1. Expo 67 turns 50
Montreal arguably came of age when it hosted Expo 67. To celebrate the 50th anniversary of that crowning achievement, the Musée d’art contemporain de Montréal has created a major exhibition entitled In Search of Expo 67 (June 21 to Oct. 8). It includes recreations of works from 1967 and new works by a dozen contemporary Canadian artists such as pop-art-influenced, Inuit artist Geronimo Inutiq.
2. Street parties
Every weekend for 19 weeks (May 12 to Sept. 17), a different Montreal borough will host a massive block party called La Grande Tournée du 375e. Local merchants will provide the bread (and cheese, charcuterie, beer and other culinary delights) and local Cirque Éloize will provide the circus. There will also be treasure hunts (one for kids, one for adults) and exhibits such as Les fenêtres qui parlent, a project that teams locals with artists to turn homes into art installations.
3. The city is a comic book
From August to December, life will imitate art when graphic novelist Michel Rabagliati, best known for his popular autobiographical Paul comics (Paul in the Subway, Paul Has a Summer Job, etc.), will install a dozen oversized comic book panels throughout the Plateau Mont-Royal neighbourhood. The Paul à Montréal project includes both narrative and interactive elements.
4. So Many Festivals
Whether it’s heavy-hitters like the Festival International de Jazz de Montréal (June 28 to July 8) and the Just for Laughs comedy festival (July 12 to 30) or smaller celebrations dedicated to everything from genre films and theatre to kites and anime, Montreal is wall-to-wall festivals during the summer. Expect the non-stop party to be bigger, louder and crazier in honour of Montreal’s marquee year.
5. New metro trains
As the Montreal subway system celebrates its 50th year of service, it’s rolling out a fleet of sleek new electric trains. These AZUR trains are packed with fancy screens and lights, but the biggest thrill is decidedly low-tech: passengers can now walk between cars, from tip to tail. Nostalgic trainspotters needn’t worry, though: there are still plenty of the classic cars, which ferried visitors to and from Expo 67, in service.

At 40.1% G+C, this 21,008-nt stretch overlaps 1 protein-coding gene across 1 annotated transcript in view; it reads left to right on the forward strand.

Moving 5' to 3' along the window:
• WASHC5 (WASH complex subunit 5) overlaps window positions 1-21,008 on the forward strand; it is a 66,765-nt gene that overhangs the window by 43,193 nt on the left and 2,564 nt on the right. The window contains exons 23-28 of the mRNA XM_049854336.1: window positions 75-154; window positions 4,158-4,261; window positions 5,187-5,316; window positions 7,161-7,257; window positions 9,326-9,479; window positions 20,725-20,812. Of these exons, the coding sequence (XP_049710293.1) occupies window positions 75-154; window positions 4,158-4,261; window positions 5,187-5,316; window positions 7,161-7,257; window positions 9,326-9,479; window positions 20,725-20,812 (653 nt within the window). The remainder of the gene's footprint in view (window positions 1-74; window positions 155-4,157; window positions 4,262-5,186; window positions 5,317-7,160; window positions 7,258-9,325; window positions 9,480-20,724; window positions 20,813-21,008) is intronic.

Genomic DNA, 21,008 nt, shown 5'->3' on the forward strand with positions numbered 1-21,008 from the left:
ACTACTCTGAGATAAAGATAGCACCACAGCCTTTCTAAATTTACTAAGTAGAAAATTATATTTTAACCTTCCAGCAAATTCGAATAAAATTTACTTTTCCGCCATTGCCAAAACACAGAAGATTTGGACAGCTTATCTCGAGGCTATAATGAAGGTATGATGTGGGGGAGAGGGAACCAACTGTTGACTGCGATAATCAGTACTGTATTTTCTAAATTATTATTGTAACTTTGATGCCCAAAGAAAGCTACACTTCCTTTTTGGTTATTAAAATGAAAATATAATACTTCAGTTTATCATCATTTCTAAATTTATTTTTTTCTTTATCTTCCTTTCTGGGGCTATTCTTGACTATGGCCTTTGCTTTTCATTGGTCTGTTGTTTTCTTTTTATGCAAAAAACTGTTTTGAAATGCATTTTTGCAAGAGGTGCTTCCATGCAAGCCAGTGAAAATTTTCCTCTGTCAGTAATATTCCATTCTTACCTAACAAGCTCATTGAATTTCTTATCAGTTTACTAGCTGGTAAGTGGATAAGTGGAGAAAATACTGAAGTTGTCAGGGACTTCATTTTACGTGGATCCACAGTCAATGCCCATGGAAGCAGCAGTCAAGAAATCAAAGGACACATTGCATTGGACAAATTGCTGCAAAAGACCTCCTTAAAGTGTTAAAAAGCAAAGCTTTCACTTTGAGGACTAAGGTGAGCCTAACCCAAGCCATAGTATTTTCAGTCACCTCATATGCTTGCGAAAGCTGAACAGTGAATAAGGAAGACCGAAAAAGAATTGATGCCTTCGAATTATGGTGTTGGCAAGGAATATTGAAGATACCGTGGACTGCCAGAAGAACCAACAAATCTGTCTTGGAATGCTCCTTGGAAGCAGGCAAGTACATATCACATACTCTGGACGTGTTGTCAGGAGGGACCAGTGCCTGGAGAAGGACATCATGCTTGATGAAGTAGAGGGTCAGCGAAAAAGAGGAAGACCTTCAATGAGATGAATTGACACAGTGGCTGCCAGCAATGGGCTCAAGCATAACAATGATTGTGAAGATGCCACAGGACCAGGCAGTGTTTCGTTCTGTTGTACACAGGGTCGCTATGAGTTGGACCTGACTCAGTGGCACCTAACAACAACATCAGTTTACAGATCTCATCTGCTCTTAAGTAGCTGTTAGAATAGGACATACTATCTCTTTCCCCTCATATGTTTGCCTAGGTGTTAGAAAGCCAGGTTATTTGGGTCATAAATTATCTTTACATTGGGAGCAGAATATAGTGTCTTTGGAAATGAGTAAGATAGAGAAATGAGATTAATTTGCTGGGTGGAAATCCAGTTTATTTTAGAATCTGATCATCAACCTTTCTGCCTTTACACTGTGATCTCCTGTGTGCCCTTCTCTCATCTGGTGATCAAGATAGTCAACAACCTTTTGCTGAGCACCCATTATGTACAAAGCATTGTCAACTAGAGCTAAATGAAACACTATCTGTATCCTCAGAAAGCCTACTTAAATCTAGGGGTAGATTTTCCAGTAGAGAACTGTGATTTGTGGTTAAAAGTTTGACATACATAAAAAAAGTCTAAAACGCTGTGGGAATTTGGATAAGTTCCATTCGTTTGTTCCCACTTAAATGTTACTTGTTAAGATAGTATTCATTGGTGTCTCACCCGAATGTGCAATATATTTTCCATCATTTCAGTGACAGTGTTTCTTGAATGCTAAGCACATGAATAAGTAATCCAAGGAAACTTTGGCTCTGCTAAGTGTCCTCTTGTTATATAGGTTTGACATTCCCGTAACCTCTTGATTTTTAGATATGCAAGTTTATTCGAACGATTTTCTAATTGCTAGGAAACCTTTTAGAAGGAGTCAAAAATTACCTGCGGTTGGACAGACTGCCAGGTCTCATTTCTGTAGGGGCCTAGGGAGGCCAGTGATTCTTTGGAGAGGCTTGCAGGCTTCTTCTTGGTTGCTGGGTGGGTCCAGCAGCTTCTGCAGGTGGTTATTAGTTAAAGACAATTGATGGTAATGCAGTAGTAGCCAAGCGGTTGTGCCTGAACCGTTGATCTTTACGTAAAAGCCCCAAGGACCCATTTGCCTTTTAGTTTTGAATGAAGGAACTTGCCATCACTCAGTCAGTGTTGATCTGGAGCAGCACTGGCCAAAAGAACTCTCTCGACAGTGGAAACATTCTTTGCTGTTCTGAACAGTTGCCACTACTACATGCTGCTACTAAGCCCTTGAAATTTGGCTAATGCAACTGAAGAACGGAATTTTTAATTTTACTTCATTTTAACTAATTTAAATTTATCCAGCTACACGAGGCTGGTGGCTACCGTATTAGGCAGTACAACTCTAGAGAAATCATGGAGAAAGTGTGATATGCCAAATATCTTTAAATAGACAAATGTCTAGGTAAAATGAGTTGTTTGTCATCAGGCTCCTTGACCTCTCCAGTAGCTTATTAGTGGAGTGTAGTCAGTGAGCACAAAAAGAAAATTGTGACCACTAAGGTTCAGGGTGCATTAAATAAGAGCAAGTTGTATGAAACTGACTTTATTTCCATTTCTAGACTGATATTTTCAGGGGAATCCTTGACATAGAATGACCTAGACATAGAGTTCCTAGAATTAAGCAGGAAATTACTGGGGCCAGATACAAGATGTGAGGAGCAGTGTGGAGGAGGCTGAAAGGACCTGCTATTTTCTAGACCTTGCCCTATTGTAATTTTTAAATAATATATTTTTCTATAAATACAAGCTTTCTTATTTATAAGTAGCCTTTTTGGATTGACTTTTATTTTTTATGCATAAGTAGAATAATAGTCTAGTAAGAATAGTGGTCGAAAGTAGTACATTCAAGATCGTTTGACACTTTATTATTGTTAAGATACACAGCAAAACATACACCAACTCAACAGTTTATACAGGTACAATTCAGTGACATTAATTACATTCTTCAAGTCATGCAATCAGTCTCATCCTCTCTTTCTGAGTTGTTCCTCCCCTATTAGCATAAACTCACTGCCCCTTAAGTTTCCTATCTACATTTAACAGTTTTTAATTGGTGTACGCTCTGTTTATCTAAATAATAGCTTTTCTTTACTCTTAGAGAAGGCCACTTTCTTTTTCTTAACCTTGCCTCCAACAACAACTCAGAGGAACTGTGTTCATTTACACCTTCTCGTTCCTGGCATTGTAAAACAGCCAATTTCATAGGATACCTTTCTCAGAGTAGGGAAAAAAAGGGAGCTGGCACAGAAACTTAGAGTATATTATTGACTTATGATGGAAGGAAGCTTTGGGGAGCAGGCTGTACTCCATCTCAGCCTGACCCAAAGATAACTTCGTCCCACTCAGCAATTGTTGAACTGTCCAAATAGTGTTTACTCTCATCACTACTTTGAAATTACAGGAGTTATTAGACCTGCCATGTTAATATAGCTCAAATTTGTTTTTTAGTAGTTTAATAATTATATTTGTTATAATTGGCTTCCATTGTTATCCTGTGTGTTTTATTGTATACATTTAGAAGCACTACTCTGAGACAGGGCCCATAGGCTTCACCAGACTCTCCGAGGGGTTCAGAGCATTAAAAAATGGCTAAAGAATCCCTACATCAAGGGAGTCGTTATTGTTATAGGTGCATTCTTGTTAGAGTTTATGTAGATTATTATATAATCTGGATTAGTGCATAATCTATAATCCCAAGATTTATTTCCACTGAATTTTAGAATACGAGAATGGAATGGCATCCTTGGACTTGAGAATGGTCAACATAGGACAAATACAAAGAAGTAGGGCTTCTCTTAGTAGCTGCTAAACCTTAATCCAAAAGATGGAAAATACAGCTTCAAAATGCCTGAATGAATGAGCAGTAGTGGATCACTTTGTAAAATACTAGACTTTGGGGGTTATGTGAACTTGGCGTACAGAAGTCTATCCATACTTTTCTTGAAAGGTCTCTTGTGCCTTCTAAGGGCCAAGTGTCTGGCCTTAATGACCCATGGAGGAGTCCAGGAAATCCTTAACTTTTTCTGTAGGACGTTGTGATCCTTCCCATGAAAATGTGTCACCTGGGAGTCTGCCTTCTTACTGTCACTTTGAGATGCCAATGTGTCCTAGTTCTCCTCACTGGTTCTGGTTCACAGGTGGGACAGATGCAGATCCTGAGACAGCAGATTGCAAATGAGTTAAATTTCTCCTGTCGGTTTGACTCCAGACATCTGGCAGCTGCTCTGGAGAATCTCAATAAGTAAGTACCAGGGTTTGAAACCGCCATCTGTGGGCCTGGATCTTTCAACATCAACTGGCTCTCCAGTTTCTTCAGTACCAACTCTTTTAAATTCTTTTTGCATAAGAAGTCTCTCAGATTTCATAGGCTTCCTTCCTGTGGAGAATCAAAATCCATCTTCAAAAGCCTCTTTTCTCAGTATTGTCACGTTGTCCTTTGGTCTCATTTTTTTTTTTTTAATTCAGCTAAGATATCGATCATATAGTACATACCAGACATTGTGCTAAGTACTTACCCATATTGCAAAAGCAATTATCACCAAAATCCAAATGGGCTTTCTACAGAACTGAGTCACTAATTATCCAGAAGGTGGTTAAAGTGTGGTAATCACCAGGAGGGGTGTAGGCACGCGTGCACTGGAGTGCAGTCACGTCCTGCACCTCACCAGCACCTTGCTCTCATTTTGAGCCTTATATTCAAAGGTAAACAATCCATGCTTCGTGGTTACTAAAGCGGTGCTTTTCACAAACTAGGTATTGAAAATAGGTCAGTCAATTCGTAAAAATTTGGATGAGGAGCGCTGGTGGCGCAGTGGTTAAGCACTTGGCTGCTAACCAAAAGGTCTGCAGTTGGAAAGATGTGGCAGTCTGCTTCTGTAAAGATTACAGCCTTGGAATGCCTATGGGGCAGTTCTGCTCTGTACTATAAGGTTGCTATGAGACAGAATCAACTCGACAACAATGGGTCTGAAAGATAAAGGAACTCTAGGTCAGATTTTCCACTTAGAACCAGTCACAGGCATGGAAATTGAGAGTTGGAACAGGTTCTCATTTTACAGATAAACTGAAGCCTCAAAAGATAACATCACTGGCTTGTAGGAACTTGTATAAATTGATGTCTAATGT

6. Orchestras are alfresco
On Aug. 19, the city’s three major symphony orchestras, Orchestre Symphonique de Montréal, the Orchestre Métropolitain and McGill Symphony Orchestra, will converge at Mount Royal for Montréal Symphonique, a special outdoor concert. This event will bring together more than 300 musicians, and this is the first time these three orchestras have ever come together for a performance.
7. Giant puppets
From May 19 to 21, the Royal de Luxe troupe will tell the story of Montreal using puppets (read more about this). The location is being kept secret, but marionettes as tall as five storeys will be hard to miss. These French street theatre artists have previously created site-specific performances in places such as Liverpool and Berlin (to commemorate 100 years since the sinking of the Titanic and 20 years since the reunification of Germany, respectively), so the Montreal shows promise to be epic.
8. Rideable art
The self-serve BIXI bicycle rentals are a fun, affordable means to get around the island’s core. (There’s a reason the Quebec-built bikes now roll through the UK, Australia and many North American cities.) If 57 kilometres of new bike paths, part of Montreal’s major infrastructure makeover, isn’t enough reason to saddle up, this year the BIXI fleet will include 375 special bikes, the fenders and baskets of which are adorned with artwork created by the public.
9. Eleven days of Pride
From Aug. 10 to 20, Montreal is hosting Canada Pride Montréal 2017, the country’s first national LGBTQ celebration. In addition to the parade (a Montreal tradition since 1979), the 11-day event will include sports competitions, concerts and a three-day conference on the advancement of LGBTQ rights. The event, which is expected to draw some 2.5 million people, will be held in a different Canadian city every four years.
10. Art by the kilometre
Anchored by the Musée des beaux-arts Montréal on one end and the McCord Museum on the other, La Balade pour la Paix/An Open-Air Museum (May 29 to Oct. 27) will turn a one-kilometre stretch of rue Sherbrooke into a downtown public art walk. Sculptures, installations and photographs by 67 contemporary Canadian and international artists will underscore values of tolerance and openness.